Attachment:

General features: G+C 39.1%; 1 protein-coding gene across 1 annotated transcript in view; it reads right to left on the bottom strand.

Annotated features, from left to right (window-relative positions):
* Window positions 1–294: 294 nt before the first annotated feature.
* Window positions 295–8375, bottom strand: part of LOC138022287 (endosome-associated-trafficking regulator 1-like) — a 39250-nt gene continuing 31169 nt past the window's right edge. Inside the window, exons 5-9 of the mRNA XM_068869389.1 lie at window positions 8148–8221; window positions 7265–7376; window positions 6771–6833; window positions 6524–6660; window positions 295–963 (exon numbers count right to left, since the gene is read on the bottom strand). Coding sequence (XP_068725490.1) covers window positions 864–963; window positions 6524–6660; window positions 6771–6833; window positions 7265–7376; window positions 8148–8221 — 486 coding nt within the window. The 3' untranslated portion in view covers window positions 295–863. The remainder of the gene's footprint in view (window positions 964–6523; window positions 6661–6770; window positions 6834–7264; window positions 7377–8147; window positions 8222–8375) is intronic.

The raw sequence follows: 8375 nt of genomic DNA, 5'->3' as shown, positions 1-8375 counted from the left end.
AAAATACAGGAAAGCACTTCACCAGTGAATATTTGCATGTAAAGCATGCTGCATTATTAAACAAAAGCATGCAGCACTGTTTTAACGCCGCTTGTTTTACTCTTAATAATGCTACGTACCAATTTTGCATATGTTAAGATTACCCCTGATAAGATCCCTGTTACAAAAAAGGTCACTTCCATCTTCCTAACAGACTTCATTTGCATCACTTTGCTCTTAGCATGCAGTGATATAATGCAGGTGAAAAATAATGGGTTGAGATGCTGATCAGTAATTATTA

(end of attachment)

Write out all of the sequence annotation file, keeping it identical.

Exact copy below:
General features: G+C 39.1%; 1 protein-coding gene across 1 annotated transcript in view; it reads right to left on the bottom strand.

Annotated features, from left to right (window-relative positions):
* Window positions 1–294: 294 nt before the first annotated feature.
* Window positions 295–8375, bottom strand: part of LOC138022287 (endosome-associated-trafficking regulator 1-like) — a 39250-nt gene continuing 31169 nt past the window's right edge. Inside the window, exons 5-9 of the mRNA XM_068869389.1 lie at window positions 8148–8221; window positions 7265–7376; window positions 6771–6833; window positions 6524–6660; window positions 295–963 (exon numbers count right to left, since the gene is read on the bottom strand). Coding sequence (XP_068725490.1) covers window positions 864–963; window positions 6524–6660; window positions 6771–6833; window positions 7265–7376; window positions 8148–8221 — 486 coding nt within the window. The 3' untranslated portion in view covers window positions 295–863. The remainder of the gene's footprint in view (window positions 964–6523; window positions 6661–6770; window positions 6834–7264; window positions 7377–8147; window positions 8222–8375) is intronic.

The raw sequence follows: 8375 nt of genomic DNA, 5'->3' as shown, positions 1-8375 counted from the left end.
AAAATACAGGAAAGCACTTCACCAGTGAATATTTGCATGTAAAGCATGCTGCATTATTAAACAAAAGCATGCAGCACTGTTTTAACGCCGCTTGTTTTACTCTTAATAATGCTACGTACCAATTTTGCATATGTTAAGATTACCCCTGATAAGATCCCTGTTACAAAAAAGGTCACTTCCATCTTCCTAACAGACTTCATTTGCATCACTTTGCTCTTAGCATGCAGTGATATAATGCAGGTGAAAAATAATGGGTTGAGATGCTGATCAGTAATTATTA